verb (used without object), cringed, cringing.
to shrink, bend, or crouch, especially in fear or servility; cower.
to fawn.
servile or fawning deference.

1175–1225; Middle English crengen, crenchen (transitive); Old English *crencean, crencgean, causative of cringan, crincan to yield, fall (in battle)

cringer, noun
cringingly, adverb
cringingness, noun Unabridged
Based on the Random House Dictionary, © Random House, Inc. 2014.
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World English Dictionary
cringe (krɪndʒ)
1.  to shrink or flinch, esp in fear or servility
2.  to behave in a servile or timid way
3.  informal
 a.  to wince in embarrassment or distaste
 b.  to experience a sudden feeling of embarrassment or distaste
4.  the act of cringing
5.  (Austral) the cultural cringe subservience to overseas cultural standards
[Old English cringan to yield in battle; related to Old Norse krangr weak, Middle High German krenken to weaken]

Collins English Dictionary - Complete & Unabridged 10th Edition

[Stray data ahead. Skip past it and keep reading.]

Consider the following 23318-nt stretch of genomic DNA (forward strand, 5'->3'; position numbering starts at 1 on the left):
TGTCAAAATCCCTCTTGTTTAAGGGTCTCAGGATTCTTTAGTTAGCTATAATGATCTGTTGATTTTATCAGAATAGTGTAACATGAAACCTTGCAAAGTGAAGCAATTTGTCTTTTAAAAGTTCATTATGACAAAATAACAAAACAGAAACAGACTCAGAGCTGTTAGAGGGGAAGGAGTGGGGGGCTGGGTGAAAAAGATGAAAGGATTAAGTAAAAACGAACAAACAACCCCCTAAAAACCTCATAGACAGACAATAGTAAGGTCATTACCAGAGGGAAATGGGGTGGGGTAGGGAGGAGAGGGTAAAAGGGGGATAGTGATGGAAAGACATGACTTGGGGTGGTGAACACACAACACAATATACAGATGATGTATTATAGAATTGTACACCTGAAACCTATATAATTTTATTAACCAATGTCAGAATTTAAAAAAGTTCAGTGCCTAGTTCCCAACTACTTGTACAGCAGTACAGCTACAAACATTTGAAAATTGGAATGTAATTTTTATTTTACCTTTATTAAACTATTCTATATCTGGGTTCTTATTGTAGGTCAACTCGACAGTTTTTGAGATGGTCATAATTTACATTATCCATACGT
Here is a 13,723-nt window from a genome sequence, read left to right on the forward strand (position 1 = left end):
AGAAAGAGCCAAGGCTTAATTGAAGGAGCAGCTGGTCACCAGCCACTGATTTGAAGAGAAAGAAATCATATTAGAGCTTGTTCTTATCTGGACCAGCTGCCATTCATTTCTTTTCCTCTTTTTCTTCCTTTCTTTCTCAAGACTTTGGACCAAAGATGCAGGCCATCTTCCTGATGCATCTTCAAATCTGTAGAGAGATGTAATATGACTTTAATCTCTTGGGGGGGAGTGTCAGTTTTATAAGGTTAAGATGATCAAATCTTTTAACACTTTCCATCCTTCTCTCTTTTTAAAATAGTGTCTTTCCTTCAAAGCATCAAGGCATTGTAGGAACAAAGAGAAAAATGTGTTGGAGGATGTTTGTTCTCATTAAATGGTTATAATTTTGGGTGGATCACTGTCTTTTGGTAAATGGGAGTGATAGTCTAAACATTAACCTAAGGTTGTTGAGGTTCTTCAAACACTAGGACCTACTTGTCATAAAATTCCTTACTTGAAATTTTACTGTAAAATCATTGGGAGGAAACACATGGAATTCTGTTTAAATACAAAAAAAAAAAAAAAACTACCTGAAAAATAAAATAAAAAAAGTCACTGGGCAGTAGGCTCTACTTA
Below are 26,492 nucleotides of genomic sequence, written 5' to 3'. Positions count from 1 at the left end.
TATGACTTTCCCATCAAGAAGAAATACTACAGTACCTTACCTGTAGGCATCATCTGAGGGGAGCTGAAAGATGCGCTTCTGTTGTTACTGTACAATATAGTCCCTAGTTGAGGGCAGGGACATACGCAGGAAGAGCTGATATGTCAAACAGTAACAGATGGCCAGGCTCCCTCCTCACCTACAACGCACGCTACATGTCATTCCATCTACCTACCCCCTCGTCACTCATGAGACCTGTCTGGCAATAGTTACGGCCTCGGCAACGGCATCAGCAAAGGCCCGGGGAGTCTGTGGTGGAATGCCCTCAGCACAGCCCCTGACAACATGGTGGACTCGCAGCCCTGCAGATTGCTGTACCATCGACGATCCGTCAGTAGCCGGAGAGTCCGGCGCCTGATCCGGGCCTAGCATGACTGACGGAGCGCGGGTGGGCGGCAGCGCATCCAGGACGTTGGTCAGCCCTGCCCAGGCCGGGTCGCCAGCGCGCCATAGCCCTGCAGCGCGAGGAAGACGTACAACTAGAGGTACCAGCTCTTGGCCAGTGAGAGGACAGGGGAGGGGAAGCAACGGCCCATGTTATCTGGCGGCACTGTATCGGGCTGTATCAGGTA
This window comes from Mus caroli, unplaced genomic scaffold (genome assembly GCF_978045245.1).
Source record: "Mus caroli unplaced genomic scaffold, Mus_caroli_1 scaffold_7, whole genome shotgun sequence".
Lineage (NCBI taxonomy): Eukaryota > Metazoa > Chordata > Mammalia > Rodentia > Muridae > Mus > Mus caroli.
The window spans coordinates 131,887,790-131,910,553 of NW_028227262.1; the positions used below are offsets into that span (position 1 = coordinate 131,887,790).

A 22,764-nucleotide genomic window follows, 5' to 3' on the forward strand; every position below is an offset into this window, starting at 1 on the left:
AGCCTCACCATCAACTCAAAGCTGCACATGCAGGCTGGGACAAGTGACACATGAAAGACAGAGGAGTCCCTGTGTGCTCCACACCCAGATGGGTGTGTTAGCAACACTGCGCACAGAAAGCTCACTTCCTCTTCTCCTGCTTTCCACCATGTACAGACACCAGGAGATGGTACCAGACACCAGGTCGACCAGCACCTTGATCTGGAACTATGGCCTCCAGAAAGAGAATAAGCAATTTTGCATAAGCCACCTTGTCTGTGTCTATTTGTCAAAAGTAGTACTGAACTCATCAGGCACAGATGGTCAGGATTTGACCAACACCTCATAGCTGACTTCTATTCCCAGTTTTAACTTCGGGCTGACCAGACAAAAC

2009 © William Collins Sons & Co. Ltd. 1979, 1986 © HarperCollins
Publishers 1998, 2000, 2003, 2005, 2006, 2007, 2009
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Word Origin & History

early 13c., from causative of O.E. cringan "give way, fall (in battle), become bent," from P.Gmc. *krank- "bend, curl up."
Online Etymology Dictionary, © 2010 Douglas Harper
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Example sentences
Many in the industry understandably cringed at the notion of ham-handed
  regulation being quickly adopted in response.
We watched the tapes, and cringed thinking everyone would die.
When they heard about the matchmaking scheme, both cringed.
Scientists and engineers often cringed at the distorting simplification, but
  the popular label stuck.
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